Finally, Labour would empower businesses and civil society organisations to strengthen our response. Homes have been destroyed, our brave firefighters have been hospitalised, and lives have been ruined and lost. Enough is enough. If the Minister is not willing to take the action that is needed, we on this side of the House are.
What a shame that—notwithstanding the loss of some homes and some tragic deaths in water-related incidents—the right hon. Lady did not take the opportunity to recognise that by and large the system worked, and that, owing to our planning and the resilience that we built into all the public services and, indeed, public servants whom she lauded, the country got through this particular extreme weather event in pretty good shape. We obviously recognise that there were some unfortunate incidents—as I said, a number of homes were set on fire—but the fact that we kept the damage to a minimum and the vast majority of the population got through this difficulty well was not recognised by the right hon. Lady at all, and I think that that is a real shame.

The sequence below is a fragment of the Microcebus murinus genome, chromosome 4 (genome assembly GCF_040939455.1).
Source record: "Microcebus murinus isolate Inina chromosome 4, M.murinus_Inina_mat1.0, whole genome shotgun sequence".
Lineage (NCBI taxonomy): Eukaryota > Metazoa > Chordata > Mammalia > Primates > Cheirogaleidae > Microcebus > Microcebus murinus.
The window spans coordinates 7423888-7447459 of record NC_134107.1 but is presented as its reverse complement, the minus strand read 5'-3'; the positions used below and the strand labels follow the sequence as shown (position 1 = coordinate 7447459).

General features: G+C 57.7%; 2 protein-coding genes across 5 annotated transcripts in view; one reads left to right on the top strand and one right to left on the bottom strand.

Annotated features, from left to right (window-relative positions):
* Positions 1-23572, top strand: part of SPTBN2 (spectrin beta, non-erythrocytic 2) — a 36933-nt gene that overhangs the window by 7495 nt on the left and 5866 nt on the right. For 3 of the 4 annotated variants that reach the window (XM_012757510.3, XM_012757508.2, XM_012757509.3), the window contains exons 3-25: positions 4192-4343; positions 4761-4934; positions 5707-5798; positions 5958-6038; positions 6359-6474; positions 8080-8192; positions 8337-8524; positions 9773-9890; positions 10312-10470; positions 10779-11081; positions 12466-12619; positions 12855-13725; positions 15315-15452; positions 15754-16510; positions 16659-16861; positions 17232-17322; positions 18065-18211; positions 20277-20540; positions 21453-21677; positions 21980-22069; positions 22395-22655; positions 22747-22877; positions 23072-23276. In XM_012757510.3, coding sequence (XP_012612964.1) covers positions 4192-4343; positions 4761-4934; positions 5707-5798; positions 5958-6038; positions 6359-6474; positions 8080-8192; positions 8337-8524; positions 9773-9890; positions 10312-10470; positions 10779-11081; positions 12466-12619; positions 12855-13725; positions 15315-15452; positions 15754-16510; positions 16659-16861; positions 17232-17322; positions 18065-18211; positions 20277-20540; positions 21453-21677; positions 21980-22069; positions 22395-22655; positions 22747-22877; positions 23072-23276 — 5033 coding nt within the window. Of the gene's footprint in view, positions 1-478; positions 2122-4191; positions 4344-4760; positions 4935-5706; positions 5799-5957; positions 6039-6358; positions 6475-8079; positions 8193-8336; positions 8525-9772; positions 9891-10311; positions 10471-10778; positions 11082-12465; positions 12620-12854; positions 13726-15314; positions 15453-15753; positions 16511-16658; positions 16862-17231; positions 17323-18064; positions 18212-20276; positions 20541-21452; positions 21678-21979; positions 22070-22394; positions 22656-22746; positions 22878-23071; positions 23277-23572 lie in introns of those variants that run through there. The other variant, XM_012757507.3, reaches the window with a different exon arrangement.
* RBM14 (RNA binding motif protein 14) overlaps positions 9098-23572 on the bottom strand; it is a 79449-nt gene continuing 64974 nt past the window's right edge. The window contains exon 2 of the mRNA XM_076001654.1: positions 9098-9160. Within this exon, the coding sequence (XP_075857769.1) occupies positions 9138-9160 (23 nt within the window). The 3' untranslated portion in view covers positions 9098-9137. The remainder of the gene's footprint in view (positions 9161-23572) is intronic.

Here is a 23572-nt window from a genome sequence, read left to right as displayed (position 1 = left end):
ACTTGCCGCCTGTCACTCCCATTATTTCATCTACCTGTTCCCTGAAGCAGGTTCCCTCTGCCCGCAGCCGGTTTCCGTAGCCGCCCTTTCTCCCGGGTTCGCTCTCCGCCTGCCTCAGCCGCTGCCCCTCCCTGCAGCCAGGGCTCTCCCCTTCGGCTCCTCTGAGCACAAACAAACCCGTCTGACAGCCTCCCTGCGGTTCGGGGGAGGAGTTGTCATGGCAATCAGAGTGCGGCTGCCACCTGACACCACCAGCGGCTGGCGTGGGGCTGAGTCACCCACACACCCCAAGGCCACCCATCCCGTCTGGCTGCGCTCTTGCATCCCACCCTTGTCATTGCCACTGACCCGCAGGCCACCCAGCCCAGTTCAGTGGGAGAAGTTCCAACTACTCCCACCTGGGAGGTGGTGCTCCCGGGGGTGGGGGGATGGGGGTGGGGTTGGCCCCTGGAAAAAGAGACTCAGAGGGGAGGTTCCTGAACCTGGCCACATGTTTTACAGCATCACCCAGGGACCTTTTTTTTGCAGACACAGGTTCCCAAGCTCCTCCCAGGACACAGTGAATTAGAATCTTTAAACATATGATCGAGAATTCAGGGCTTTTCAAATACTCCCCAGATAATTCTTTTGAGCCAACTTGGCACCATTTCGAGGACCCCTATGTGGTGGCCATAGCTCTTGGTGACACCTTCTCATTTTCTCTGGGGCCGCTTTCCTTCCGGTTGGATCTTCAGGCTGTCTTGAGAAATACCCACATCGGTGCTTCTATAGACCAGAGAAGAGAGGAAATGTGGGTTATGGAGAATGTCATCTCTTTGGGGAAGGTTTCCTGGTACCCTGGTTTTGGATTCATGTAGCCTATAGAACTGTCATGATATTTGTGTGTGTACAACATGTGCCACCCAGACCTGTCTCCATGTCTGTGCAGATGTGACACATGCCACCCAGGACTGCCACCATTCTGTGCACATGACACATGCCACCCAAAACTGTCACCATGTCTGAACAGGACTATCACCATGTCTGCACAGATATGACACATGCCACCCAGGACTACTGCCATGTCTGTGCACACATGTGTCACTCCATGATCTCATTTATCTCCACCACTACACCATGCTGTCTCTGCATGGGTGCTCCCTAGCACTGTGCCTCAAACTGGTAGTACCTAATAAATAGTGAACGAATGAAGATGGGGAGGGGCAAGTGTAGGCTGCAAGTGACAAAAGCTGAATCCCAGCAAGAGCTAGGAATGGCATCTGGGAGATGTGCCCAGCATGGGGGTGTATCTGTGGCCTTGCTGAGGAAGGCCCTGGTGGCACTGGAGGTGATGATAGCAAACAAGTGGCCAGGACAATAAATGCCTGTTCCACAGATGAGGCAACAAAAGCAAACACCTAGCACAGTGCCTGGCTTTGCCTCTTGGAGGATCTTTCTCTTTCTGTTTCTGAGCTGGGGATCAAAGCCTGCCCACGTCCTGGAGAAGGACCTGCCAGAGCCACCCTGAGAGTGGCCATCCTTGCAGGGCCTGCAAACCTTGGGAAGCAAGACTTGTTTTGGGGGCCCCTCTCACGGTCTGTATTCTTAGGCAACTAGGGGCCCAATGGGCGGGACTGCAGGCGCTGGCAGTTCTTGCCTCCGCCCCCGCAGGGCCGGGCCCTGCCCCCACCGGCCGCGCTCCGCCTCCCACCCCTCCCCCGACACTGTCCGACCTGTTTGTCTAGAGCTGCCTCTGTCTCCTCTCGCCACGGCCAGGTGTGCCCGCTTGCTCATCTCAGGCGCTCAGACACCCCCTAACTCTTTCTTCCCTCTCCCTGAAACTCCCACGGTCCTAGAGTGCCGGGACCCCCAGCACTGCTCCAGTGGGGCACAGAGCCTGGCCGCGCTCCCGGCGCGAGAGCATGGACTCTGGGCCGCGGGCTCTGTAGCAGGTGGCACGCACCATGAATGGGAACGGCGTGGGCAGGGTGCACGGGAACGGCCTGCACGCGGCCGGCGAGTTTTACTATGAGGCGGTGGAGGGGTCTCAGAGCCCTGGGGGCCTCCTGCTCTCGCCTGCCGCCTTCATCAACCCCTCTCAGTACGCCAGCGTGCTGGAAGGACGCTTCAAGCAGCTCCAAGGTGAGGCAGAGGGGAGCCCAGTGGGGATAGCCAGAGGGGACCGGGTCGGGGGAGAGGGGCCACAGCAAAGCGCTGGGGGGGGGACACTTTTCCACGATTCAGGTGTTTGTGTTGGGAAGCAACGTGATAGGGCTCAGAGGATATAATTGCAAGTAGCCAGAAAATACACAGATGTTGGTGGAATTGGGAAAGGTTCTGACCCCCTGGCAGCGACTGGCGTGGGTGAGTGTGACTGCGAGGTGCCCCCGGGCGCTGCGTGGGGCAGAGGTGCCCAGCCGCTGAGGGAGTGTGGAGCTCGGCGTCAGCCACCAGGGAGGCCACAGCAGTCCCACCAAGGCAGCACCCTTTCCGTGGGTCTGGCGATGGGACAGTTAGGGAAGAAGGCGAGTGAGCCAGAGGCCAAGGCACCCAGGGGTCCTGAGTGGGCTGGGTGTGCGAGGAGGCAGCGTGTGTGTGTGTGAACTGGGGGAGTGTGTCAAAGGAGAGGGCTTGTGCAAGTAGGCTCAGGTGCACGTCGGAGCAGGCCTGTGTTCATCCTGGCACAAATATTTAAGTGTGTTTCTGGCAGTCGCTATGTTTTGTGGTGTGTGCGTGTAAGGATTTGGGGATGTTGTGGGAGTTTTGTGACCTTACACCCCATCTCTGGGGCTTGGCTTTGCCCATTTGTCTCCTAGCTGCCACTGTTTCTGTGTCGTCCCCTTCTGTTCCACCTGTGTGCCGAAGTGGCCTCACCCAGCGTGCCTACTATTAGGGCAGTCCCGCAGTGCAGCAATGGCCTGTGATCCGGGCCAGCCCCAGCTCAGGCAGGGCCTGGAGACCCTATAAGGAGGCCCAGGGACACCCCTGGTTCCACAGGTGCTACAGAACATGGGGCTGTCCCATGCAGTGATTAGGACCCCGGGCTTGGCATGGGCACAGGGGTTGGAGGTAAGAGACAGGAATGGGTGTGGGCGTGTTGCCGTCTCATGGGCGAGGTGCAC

The right hon. Lady claimed that no mutual aid was available. That is not correct. One fire and rescue service, Norfolk, called for national mutual aid, and mutual aid was provided from other parts of the country. The system that we have for flexing the use of the fire service throughout the country worked extremely well, as the chair of the National Fire Chiefs Council was able to confirm to the Prime Minister last night and, indeed, this morning.
The right hon. Lady seemed to claim that this was the first time I had turned up in the House to discuss this issue. It is not; it is the second time I have done so, and we have been working on this since the weather forecasters notified us that an extreme weather event was likely to occur. It is, however, the first time the right hon. Lady has turned up in the House. [Interruption.] You were doing a radio interview.
Being in your office is not being on the Front Bench. “Present but not involved” is, I believe, the claim from the Labour party. Before the right hon. Lady starts flinging stones and claiming that others are not doing their job, perhaps she should polish the glass in her house.